Eight Global Cities Launch Technology Award to Help 40 Million Citizens

Eight global cities from Europe, Asia, Africa and North America join us in a challenge to find innovative solutions to major societal problems by opening competition among international solution-, technology- and service providers. The eight winners of the Living Labs Global Showcase Award will be invited to pilot their solutions in these cities, proving the effectiveness of new solutions and offering a first step for innovative providers to enter new markets.

The participating cities, representing 40 million citizens from Europe, Africa, North America and Asia call for solutions that can solve some of their most pressing challenges:

  • Automation of Urban Services
  • Intelligent Urban Lighting Solutions for Social Interaction & Orientation
  • Venture finance for millions of African entrepreneurs
  • Sustainable Initiative on Intellectual Property Protection
  • Creating the Next Generation of Government
  • Solutions for digitally enabled accessible ecoCities
  • Intelligent Transport Solutions
  • Smart solutions for 10,000 Smart Houses, 16 Green Communities, 1 Eco-City

Oracle Corporation and Asia’s Farglory have been named as corporate partners for the 2011 Living Labs Global Award. Submissions follow the format of the Living Labs Global Showcase and can be submitted for free until the 28th of February 2011. A shortlist of the top 40 Showcases will be presented by the international juries on March 21st 2011. Winners will be announced at the Award Ceremony on May 12th 2011 at the Stockholm Summit on Service Innovation in Cities.

Behind each Category lies the commitment of a city to pilot the winning showcase, with full institutional support to evaluate the impact the solution can have on reaching the community’s objectives.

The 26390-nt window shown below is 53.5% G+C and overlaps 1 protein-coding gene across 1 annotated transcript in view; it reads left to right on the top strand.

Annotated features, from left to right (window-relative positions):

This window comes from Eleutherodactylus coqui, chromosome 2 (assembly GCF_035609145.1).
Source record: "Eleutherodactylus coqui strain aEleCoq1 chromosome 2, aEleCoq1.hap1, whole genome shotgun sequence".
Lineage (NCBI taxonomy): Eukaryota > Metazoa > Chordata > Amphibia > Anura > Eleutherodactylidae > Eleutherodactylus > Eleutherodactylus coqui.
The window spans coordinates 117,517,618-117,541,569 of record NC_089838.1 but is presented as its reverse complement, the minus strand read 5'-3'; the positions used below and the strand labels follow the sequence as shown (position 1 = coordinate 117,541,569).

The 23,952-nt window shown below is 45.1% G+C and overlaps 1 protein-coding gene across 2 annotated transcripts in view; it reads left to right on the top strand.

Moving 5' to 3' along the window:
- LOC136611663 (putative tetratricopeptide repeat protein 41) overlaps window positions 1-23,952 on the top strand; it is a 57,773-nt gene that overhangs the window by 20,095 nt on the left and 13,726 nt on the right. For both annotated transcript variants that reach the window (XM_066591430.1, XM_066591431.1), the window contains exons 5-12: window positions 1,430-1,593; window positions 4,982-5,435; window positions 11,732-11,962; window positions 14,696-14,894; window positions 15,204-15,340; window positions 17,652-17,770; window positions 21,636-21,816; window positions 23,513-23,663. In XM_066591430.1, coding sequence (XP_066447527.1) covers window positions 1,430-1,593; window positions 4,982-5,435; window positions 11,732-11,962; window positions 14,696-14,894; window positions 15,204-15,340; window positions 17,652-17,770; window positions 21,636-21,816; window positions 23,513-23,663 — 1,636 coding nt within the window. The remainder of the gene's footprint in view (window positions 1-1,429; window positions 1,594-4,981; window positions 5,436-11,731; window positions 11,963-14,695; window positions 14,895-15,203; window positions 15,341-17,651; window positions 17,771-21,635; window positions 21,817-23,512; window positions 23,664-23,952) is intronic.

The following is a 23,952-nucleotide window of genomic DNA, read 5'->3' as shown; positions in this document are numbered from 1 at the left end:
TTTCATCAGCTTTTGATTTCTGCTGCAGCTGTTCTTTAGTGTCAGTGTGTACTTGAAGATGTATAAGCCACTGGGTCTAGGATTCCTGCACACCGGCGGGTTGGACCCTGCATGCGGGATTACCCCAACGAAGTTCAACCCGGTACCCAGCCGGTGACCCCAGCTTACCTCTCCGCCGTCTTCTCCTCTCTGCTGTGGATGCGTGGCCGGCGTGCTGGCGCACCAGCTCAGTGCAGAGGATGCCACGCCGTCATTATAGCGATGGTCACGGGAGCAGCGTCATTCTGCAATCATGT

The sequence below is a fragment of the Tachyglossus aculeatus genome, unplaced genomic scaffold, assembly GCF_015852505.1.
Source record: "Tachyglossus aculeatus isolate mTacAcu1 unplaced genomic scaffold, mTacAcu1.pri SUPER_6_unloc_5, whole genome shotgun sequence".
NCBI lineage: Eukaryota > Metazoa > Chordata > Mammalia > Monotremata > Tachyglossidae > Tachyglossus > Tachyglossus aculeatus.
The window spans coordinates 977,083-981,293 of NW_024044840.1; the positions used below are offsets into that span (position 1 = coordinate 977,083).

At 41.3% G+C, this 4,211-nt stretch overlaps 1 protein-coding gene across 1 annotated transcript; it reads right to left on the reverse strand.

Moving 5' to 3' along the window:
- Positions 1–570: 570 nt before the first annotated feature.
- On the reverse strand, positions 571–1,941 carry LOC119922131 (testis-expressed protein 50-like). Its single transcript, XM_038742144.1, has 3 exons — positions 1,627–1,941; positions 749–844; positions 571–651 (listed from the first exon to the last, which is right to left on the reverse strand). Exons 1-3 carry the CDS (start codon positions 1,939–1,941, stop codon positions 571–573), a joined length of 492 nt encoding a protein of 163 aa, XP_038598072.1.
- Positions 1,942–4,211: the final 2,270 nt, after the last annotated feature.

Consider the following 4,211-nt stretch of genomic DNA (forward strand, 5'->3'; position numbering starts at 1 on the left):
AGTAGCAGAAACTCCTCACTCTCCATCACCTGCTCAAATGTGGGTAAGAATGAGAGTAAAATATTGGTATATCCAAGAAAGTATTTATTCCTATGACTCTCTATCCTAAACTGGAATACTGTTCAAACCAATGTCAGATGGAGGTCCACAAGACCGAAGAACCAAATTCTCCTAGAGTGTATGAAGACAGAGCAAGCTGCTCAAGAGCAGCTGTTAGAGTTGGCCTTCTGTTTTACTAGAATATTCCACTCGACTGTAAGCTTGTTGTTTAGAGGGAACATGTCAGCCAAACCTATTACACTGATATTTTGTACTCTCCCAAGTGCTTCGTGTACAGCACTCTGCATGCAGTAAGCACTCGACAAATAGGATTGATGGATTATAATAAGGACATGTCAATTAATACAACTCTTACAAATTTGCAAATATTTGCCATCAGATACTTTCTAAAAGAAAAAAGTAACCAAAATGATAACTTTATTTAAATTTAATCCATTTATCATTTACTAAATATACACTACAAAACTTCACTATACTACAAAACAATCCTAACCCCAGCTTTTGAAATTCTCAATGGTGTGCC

Fuel for Thought

Potential solutions to our current energy and transportation concerns are often split into two camps: behavioral change and technological change.  As with most things, the likely outcome will probably be some combination of the two (if we do actually achieve a solution at all). On the technological front, Google recently announced its experiments with a robotically-controlled car that it claims could help solve safety, land use, energy consumption, and personal time management issues.  In other words, it pulled out quite a card.  They’ve already used to car to drive, automatically, from Google’s headquarters in Mountain View, California to Hollywood, navigating the notoriously windy and narrow Pacific Coast Highway. I want to share with you three videos.  The first is from this great New York Times piece covering Google’s announcement.  The second shows video of the car in action.  The third, however, offers some fuel for thought.  This video comes from 1958 when Disney imagined what the future of transport might be like; it’s got some surprising elements of similarity to Google’s advance.

-Terra Curtis